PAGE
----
ORIGINS OF CUBISM • Cubism: A movement in art characterized by multi-faceted figures that show multiple sides of a subject on one plane • Late 19th thru early 20th century: European artists begin to discover African and Native American art…very intriguing. • Cezanne’s style of simplifying and breaking up the shape of an object formed a basis for the movement • Pablo Picasso and Georges Braque are credited with being the two main collaborators who truly developed and refined the movement during the early 20th century, creating Cubism as we know it today.
Pablo Ruiz Picasso (October 25, 1881 - April 8, 1973) was one of the recognized masters of 20th century art. Pablo Picasso Picasso was born in Malaga, Spain and was a leading founder of the Cubism Movement Picasso was primarily a painter he also worked with small ceramic and bronze sculptures, collage and even some poetry “Art is not the application of a canon of beauty but what the instinct and the brain can conceive beyond any canon. When we love a woman we don’t start measuring her limbs.”
Pablo Picasso Picasso was baptized under the name: Pablo Diego José Francisco de Paula Juan Nepomuceno Maria de los Remedios Cipriano de la Santísima Trinidad Martyr Patricio Clito Ruiz y Picasso. In 1897, Picasso, age 16, set off for the first time on his own to study Art in Madrid at the Academy of Arts. In 1990, Pablo moved to Paris and his career took off. Some of Picasso’s movements in Art include: the Blue Period (1901–1904), the Rose Period (1905–1907), the African Influenced Period (1908–1909), Analytic Cubism (1909–1912), and Synthetic Cubism (1912–1919).
Pablo Picasso Synthetic Cubism: Synthetic Cubism was the second main branch of Cubism developed by Picasso, Braque, Juan Gris and others between 1912 and 1919. It was seen as the first time that collage had been made as a fine art work. Analytic cubism was a form of pulling objects apart into planes, where as synthetic cubism is more of a pushing of several objects together into planes.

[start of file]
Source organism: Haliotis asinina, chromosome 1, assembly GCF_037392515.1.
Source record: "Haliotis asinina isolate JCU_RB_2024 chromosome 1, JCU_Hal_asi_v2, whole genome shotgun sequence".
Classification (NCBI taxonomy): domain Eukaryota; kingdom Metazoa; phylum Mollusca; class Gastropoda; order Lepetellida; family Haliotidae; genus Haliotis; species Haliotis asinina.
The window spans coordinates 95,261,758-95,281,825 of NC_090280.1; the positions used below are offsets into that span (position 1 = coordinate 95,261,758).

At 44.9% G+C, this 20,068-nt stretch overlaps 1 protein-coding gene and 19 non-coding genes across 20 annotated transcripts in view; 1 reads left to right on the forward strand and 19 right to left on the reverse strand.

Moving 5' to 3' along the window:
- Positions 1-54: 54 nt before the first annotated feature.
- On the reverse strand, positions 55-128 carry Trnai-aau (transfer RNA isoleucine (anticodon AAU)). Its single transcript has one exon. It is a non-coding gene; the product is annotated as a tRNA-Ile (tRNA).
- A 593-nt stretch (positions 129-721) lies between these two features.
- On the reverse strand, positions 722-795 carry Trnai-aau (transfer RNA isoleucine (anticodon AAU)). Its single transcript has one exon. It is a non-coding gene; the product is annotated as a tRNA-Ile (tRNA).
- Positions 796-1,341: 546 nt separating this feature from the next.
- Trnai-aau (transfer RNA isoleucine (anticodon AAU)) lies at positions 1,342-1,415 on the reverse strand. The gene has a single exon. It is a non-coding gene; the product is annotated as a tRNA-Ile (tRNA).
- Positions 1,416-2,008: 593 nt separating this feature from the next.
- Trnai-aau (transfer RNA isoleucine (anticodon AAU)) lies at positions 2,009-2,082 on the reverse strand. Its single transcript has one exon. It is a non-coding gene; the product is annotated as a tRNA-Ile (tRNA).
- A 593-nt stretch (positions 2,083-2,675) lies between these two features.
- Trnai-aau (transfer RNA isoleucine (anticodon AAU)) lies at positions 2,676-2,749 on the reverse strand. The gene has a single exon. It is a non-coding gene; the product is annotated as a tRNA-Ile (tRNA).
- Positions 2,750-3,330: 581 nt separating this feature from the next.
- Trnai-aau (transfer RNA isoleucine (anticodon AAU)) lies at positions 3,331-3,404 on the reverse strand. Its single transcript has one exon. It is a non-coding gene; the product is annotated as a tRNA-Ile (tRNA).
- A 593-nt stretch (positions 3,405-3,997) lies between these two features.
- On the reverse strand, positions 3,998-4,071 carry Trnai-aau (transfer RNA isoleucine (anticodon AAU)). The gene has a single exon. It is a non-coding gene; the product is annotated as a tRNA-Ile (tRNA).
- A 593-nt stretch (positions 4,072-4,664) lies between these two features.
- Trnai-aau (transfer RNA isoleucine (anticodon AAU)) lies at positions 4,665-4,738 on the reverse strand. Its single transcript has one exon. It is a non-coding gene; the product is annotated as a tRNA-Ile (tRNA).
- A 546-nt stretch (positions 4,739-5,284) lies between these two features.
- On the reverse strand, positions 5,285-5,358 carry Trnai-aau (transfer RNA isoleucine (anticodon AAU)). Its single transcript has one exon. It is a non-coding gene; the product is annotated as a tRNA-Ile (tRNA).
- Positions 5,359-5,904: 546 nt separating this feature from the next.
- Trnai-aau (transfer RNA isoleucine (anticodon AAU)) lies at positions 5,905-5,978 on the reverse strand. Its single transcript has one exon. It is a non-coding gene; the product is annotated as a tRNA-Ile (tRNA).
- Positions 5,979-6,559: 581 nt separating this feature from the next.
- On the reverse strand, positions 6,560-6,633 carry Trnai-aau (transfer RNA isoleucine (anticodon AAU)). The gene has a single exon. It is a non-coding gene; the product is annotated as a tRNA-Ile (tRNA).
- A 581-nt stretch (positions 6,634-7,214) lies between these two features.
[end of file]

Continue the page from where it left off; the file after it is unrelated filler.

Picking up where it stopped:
Pablo Picasso Cubism 1907-1914 Movement was influenced by African Sculpture Analytic Cubism It is the first phase of cubism and is when artists reduce natural forms down to their basic shapes. Colors were subdued and paintings were found to be more monochromatic “When we discovered Cubism, we did not have the aim of discovering Cubism. We only wanted to express what was in us.”
GEORGES BRAQUES • French painter and sculptor born May 13, 1882 • Earliest style was impressionistic, but he eventually began to follow the Fauvist style by using bright colors and bold shapes • Braques meets Picasso in 1907 and the two begin to develop Cubism in 1908. His paintings from 1908-1913 began to show his interest in capturing multiple perspectives and faceted forms. • Joins the French Army in 1914 during WWI and returns home severely wounded. His work after this develops a more personal style, characterized by brilliant colors and textured surfaces. Still places heavy emphasis upon the structure of objects. • Dies on August 31, 1963 in Paris. Considered to be the “co-founder” of Cubism, along with Picasso.
Violin and Candlestick, 1910 The Port of La Ciotat, 1907
Constanin Brancusi • renowned Romanian sculptor, born in Hobita, Gorj, near Targu Jiu in 1876, whose sculptures blend simplicity and sophistication that led the way for modernist sculptors. • Brancusi was a central figure of the modern movement and a pioneer of abstraction. His sculpture is noted for its visual elegance and sensitive use of materials, combining the directness of peasant carving with the sophistication of the Parisian avant-garde. • by 1908 he worked almost exclusively by carving. • From 1908 his sculpture became increasingly abstract, moving from the disembodied head of Sleeping Muse to the virtually featureless Beginning of the World and from the formal figure of the legendary bird Maiastra to numerous versions of the ethereal Bird in Space • His groundbreaking carvings introduced abstraction and primitivism into sculpture for the first time, and were as important as Picasso’s paintings to the development of modern art. • He died on March 16, 1957 at the age of 81 leaving 1200 photographs and 215 sculptures.
His artwork Sleeping Muse, 1909-10 Self-Portrait, 1933-34 Bird in Space, 1923
Effects of Cubism in the World of Art • Cubism lasted till 1920s and had a profound effect on the art of the avante-garde. • It was the most radical of the developments that revolutionized art in the years leading up to World War I, changing the course of painting by introducing a new way of seeing and depicting the world. • Cubism also had a marked effect on sculpture, and even influenced architecture and the decorative arts. • Cubism also influenced sculptors, notably Alexander Archipenko and Ossip Zadkine, who opened up the forms of their figures, contrasting solids with voids. • Cubism had already made a powerful impact outside France, influencing movements in art including Futurism, Vorticism, Constructivism, Orphism, and Purism.